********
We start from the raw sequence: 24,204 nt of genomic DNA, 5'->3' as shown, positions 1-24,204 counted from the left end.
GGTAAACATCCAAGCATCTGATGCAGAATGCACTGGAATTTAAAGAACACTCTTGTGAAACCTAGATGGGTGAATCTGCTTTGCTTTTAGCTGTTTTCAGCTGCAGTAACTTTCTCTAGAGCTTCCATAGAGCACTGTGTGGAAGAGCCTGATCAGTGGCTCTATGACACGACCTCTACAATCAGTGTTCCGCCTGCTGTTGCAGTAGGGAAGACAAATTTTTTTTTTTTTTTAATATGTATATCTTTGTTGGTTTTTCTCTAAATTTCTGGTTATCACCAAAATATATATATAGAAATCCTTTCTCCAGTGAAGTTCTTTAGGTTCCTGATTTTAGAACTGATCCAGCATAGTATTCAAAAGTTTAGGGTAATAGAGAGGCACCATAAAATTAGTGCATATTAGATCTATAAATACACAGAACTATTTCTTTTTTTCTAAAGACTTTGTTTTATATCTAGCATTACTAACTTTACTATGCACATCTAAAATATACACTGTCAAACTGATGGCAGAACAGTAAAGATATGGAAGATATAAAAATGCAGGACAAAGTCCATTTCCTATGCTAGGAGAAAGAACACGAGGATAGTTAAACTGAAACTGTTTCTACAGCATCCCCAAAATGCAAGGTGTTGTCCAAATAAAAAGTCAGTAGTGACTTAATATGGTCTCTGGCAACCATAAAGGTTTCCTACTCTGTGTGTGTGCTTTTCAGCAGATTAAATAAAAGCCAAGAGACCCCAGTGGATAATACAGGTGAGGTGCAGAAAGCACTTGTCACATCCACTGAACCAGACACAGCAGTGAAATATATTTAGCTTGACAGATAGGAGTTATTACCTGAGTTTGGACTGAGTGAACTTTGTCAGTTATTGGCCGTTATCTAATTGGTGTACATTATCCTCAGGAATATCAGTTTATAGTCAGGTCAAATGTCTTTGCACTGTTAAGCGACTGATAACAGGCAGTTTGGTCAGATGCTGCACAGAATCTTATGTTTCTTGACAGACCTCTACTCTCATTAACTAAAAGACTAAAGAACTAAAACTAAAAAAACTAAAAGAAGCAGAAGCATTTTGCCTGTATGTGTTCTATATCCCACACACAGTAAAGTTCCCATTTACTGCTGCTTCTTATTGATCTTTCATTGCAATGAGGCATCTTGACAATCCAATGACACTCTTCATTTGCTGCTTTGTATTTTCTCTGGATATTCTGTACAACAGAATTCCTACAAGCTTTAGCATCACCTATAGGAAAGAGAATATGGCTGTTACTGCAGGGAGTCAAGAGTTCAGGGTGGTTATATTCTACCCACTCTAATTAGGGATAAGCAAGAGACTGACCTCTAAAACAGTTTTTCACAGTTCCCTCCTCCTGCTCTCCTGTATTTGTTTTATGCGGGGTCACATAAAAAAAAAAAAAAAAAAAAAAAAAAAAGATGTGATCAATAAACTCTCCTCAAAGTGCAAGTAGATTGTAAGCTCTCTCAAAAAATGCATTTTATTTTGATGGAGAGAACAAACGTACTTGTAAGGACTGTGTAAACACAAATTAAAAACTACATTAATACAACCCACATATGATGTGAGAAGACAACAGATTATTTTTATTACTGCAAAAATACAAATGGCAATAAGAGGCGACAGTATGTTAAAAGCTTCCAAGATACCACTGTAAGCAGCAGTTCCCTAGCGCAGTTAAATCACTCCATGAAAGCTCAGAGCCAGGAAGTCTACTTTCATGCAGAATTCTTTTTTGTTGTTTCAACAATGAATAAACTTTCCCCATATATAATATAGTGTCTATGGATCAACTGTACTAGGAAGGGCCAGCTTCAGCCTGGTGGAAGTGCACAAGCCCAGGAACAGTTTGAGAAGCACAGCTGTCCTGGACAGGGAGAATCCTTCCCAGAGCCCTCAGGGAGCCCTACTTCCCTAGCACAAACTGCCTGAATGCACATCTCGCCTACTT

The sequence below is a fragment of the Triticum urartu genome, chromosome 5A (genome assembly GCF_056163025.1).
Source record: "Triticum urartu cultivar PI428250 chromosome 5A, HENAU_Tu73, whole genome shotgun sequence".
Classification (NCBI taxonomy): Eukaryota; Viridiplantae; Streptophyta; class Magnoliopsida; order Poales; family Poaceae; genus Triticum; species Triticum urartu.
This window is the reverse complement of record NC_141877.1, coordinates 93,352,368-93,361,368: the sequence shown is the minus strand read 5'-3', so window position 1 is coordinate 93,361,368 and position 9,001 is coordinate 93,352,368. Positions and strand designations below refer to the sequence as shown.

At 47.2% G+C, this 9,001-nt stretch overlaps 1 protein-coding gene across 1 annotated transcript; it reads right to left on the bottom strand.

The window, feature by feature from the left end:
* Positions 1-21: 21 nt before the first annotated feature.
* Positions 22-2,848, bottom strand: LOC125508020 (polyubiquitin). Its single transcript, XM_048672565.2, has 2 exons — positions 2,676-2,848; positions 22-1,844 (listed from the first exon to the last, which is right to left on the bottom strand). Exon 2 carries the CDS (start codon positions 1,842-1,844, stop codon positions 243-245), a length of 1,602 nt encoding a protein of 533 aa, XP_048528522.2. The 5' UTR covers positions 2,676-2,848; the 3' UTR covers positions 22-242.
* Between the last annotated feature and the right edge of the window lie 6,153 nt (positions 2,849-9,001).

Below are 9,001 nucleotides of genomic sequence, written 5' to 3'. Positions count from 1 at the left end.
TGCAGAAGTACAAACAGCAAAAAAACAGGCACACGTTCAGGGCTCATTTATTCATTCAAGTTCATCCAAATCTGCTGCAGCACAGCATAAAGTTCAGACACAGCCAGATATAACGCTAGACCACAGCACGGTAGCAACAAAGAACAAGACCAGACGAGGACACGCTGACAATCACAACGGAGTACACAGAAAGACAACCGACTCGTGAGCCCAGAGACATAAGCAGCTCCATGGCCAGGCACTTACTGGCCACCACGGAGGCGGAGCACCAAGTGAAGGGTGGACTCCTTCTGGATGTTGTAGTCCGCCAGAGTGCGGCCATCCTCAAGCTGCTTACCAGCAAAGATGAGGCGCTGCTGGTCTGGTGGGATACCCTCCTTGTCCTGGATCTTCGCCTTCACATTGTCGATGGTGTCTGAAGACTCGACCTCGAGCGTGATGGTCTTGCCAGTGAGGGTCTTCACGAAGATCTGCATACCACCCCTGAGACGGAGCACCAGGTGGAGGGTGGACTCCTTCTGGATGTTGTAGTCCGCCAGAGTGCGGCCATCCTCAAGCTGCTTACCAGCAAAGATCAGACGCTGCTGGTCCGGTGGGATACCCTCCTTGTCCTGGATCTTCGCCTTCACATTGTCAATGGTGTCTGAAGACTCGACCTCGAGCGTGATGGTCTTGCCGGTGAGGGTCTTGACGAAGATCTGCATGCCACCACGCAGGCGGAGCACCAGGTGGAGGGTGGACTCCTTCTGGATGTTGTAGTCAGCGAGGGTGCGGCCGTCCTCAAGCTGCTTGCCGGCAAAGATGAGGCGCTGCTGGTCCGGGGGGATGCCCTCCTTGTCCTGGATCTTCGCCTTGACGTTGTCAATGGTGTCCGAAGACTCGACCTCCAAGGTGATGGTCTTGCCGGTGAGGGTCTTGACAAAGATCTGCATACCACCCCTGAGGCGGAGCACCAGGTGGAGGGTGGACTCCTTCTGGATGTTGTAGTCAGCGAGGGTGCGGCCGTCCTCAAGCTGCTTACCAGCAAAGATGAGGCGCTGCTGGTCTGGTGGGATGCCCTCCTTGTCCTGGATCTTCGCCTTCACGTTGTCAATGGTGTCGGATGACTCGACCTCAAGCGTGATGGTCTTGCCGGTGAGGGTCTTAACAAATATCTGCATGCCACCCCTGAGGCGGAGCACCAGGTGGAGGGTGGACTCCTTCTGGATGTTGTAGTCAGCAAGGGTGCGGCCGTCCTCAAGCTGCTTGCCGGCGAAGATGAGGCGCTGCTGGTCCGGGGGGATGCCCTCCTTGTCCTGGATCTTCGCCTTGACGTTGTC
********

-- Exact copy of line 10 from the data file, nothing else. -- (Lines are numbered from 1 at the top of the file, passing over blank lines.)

* Positions 22-2,848, bottom strand: LOC125508020 (polyubiquitin). Its single transcript, XM_048672565.2, has 2 exons — positions 2,676-2,848; positions 22-1,844 (listed from the first exon to the last, which is right to left on the bottom strand). Exon 2 carries the CDS (start codon positions 1,842-1,844, stop codon positions 243-245), a length of 1,602 nt encoding a protein of 533 aa, XP_048528522.2. The 5' UTR covers positions 2,676-2,848; the 3' UTR covers positions 22-242.